Awarded at various levels to chief commanders, commanders, officers, colonels, and legionnaires, the Legion of Merit recognizes exceptionally meritorious conduct that goes above and beyond the satisfactory performance of duties. The U.S. Armed Forces issues this award to active U.S. service members as well as the service personnel of friendly foreign nations.
First proposed in 1937, the Legion of Merit received official confirmation from the United States Congress on July 20, 1942. Colonel Robert Townsend Heard based its distinctive design on the French Legion of Honor. The Legion of Merit consists of a white five-armed cross with ten gold-tipped points and a center that features 13 stars on a field of blue. The cross rests on a green laurel wreath.
The executive director of the Office of the Chief of Naval Personnel for the U.S. Navy, Patrick O'Connell previously acted as interim director of program and strategy at HS2 (High Speed Rail 2, Ltd.), the United Kingdom's $85 billion high speed rail program. Throughout his career spanning work with the U.S. Navy, HS2, and other groups, Patrick O'Connell has enjoyed traveling around the world, including visiting the Icehotel in Jukkasjarvi, Sweden.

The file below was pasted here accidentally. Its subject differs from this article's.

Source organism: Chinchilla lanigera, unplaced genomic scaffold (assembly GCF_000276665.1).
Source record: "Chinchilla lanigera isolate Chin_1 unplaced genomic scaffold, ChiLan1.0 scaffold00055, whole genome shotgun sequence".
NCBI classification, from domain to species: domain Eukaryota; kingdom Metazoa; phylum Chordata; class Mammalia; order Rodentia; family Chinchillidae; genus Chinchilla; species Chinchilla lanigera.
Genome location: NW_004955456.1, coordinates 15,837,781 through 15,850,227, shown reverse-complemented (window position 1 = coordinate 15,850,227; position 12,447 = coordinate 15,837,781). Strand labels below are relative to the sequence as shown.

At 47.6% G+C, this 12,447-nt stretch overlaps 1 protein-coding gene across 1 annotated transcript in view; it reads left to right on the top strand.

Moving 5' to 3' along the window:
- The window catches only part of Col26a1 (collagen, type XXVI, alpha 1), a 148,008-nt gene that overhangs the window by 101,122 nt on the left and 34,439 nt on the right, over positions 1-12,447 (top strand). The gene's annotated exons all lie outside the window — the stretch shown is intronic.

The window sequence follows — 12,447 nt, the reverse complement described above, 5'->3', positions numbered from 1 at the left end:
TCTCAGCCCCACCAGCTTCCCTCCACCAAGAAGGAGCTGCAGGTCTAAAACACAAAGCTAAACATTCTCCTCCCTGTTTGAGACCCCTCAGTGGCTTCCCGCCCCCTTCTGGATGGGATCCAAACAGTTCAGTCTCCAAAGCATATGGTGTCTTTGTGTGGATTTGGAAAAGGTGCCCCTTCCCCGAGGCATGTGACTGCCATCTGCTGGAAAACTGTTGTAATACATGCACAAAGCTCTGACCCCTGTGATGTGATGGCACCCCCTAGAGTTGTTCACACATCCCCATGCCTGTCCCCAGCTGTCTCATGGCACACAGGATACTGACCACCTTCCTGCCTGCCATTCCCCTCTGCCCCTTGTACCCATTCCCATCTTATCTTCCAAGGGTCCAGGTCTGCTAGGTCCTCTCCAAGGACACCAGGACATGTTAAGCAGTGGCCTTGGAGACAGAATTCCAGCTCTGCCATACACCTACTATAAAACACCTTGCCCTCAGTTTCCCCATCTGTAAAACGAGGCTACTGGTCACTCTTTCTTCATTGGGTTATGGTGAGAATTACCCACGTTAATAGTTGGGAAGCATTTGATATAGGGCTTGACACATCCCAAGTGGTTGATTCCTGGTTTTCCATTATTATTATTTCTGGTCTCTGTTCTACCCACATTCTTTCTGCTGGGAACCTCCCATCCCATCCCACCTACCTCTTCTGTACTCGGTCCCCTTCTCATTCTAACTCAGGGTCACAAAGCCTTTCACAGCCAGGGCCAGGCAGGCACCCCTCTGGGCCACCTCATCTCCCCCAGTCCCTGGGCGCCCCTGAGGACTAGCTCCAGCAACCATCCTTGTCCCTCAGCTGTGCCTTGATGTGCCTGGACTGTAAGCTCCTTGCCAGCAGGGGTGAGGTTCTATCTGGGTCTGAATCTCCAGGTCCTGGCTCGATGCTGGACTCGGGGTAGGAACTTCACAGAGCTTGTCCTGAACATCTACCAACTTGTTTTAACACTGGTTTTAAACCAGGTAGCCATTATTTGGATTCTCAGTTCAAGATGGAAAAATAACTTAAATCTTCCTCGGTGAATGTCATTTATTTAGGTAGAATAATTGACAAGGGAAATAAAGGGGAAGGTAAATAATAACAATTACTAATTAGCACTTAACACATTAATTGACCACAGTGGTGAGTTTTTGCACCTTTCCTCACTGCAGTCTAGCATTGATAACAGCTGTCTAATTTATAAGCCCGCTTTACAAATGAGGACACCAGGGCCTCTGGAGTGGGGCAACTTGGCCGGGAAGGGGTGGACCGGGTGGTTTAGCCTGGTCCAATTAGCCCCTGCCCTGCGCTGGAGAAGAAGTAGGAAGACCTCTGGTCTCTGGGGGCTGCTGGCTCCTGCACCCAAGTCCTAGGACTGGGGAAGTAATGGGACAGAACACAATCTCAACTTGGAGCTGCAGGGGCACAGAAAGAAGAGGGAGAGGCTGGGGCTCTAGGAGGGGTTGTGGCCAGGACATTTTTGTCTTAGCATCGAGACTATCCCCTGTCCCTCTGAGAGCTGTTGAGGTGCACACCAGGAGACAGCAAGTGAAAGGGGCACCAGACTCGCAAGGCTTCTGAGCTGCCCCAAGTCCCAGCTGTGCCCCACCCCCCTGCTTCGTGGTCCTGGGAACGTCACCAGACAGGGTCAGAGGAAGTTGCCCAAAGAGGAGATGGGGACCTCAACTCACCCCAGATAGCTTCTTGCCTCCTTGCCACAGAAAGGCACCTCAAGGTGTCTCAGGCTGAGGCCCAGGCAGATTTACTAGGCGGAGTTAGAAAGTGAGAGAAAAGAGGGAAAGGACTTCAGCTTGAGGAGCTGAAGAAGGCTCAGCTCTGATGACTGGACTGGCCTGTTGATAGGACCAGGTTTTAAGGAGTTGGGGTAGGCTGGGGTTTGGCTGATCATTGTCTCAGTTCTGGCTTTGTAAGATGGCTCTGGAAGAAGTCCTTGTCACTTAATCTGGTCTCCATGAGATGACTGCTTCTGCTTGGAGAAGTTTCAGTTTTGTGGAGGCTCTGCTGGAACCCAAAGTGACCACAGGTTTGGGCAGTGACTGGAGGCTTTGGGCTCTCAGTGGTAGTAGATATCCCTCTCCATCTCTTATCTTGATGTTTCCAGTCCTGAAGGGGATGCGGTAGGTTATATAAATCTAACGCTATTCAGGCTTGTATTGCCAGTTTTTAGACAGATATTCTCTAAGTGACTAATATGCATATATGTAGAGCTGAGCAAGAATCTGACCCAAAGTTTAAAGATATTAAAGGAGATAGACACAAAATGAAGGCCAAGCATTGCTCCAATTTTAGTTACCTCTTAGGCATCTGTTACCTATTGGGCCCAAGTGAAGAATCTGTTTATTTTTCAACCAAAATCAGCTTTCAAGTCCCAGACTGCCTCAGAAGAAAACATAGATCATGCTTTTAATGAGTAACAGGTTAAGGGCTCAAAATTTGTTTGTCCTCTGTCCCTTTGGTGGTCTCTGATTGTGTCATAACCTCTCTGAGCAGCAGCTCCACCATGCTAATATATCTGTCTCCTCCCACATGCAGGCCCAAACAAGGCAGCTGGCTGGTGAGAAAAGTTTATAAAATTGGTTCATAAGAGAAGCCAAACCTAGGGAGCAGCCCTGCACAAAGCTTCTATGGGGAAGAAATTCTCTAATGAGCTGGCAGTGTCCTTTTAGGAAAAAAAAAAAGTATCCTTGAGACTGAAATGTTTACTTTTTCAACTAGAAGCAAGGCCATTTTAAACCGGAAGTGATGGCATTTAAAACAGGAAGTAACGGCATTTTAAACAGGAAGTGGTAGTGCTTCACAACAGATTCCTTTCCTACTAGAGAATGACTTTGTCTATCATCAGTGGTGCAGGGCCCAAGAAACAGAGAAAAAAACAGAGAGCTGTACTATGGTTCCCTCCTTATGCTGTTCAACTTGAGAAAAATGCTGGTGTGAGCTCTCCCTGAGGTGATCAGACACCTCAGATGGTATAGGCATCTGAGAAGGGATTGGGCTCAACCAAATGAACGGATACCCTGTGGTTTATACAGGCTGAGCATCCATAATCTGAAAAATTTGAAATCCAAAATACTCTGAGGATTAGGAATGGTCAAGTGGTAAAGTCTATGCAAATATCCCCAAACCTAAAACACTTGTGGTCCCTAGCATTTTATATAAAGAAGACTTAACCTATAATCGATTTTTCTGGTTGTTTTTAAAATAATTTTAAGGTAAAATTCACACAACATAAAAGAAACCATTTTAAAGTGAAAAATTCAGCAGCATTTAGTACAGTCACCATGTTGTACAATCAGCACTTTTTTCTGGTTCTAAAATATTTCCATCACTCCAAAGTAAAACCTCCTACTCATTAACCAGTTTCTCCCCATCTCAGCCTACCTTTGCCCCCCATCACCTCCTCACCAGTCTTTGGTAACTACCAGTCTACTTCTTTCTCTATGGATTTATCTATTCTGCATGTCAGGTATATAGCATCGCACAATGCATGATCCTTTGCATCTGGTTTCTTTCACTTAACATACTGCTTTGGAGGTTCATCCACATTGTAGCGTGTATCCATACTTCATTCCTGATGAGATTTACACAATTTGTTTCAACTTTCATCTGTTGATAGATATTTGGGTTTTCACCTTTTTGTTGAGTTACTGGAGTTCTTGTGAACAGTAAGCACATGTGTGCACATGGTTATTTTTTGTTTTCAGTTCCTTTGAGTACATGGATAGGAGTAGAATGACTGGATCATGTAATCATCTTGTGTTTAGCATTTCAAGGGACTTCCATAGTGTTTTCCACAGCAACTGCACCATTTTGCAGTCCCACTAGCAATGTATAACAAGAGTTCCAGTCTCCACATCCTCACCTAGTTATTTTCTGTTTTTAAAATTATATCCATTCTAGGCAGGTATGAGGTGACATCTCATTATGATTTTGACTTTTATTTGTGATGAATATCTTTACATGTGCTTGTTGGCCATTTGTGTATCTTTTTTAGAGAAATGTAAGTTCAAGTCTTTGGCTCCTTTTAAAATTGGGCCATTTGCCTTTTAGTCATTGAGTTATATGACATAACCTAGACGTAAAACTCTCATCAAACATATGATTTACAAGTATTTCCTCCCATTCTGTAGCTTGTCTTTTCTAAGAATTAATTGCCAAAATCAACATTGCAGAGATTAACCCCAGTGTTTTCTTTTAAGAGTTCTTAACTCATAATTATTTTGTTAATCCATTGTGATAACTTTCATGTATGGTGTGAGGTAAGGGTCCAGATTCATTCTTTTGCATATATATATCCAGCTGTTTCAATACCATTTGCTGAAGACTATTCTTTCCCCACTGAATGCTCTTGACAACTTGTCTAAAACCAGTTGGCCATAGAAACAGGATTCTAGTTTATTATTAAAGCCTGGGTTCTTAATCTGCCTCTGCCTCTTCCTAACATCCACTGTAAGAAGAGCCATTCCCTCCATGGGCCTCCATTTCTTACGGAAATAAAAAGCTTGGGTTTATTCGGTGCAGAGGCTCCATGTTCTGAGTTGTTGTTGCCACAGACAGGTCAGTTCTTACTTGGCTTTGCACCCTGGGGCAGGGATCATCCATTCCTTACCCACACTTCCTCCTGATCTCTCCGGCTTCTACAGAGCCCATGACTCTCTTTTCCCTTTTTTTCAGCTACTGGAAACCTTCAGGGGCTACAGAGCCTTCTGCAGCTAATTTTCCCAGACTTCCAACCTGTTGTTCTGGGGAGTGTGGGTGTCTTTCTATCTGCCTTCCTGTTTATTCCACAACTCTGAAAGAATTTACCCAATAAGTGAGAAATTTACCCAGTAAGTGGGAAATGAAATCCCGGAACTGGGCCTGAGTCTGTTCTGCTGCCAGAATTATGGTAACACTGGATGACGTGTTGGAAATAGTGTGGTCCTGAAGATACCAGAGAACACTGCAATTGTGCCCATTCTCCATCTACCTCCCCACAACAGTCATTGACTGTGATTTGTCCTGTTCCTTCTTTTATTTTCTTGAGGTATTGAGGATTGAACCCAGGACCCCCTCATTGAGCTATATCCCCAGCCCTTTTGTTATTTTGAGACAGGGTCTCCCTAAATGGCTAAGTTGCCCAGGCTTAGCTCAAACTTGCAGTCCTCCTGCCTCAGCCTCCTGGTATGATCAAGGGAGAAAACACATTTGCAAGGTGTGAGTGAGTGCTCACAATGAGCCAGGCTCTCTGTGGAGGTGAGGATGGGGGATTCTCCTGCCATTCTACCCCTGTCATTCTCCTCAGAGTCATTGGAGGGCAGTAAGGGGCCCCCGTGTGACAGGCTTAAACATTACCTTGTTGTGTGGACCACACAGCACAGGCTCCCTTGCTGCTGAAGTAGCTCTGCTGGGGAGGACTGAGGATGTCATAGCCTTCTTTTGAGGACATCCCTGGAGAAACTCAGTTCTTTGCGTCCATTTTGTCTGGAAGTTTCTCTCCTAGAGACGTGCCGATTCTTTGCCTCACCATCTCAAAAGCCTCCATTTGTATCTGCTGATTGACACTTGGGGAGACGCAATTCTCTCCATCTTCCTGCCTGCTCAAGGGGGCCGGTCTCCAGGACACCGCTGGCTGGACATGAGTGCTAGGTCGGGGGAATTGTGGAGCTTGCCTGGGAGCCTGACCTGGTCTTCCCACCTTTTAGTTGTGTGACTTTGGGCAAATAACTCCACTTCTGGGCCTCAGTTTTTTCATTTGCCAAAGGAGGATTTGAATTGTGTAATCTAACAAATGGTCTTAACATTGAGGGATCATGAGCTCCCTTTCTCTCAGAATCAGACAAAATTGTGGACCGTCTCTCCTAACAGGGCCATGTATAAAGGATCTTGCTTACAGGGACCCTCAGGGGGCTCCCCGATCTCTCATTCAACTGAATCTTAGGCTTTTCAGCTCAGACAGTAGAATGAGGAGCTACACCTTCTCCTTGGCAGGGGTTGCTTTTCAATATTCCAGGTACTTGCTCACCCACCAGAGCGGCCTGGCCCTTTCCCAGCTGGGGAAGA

Established in 1989, the Icehotel lies north of the Arctic Circle and encourages participation from artists across the globe. A work of art recreated each year, the Icehotel showcases the efforts of a diverse range of creative individuals chosen for their innovative ideas rather than their experience working with ice. Approximately 40 artists come each year at the end of November to create the artistic exhibition, which lasts only a few months.